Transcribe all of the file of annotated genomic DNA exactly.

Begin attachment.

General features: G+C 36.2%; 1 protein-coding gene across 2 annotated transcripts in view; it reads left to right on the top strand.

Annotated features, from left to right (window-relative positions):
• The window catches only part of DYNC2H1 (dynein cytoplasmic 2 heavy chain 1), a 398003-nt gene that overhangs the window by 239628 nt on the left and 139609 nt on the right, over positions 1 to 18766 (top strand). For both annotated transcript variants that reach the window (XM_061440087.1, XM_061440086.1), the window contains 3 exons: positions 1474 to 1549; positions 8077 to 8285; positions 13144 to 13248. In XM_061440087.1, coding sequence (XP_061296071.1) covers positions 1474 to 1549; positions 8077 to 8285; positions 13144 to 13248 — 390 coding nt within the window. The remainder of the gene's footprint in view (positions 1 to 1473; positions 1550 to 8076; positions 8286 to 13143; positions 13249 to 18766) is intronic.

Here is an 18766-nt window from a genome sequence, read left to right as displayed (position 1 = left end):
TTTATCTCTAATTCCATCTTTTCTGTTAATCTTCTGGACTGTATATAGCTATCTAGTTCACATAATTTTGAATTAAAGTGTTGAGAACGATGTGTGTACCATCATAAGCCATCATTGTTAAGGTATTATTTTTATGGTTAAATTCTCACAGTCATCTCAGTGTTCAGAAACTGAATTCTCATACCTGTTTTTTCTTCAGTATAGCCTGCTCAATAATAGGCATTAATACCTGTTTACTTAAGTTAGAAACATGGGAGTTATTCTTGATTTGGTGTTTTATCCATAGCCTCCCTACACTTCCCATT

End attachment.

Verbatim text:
General features: G+C 36.2%; 1 protein-coding gene across 2 annotated transcripts in view; it reads left to right on the top strand.

Annotated features, from left to right (window-relative positions):
• The window catches only part of DYNC2H1 (dynein cytoplasmic 2 heavy chain 1), a 398003-nt gene that overhangs the window by 239628 nt on the left and 139609 nt on the right, over positions 1 to 18766 (top strand). For both annotated transcript variants that reach the window (XM_061440087.1, XM_061440086.1), the window contains 3 exons: positions 1474 to 1549; positions 8077 to 8285; positions 13144 to 13248. In XM_061440087.1, coding sequence (XP_061296071.1) covers positions 1474 to 1549; positions 8077 to 8285; positions 13144 to 13248 — 390 coding nt within the window. The remainder of the gene's footprint in view (positions 1 to 1473; positions 1550 to 8076; positions 8286 to 13143; positions 13249 to 18766) is intronic.

Here is an 18766-nt window from a genome sequence, read left to right as displayed (position 1 = left end):
TTTATCTCTAATTCCATCTTTTCTGTTAATCTTCTGGACTGTATATAGCTATCTAGTTCACATAATTTTGAATTAAAGTGTTGAGAACGATGTGTGTACCATCATAAGCCATCATTGTTAAGGTATTATTTTTATGGTTAAATTCTCACAGTCATCTCAGTGTTCAGAAACTGAATTCTCATACCTGTTTTTTCTTCAGTATAGCCTGCTCAATAATAGGCATTAATACCTGTTTACTTAAGTTAGAAACATGGGAGTTATTCTTGATTTGGTGTTTTATCCATAGCCTCCCTACACTTCCCATT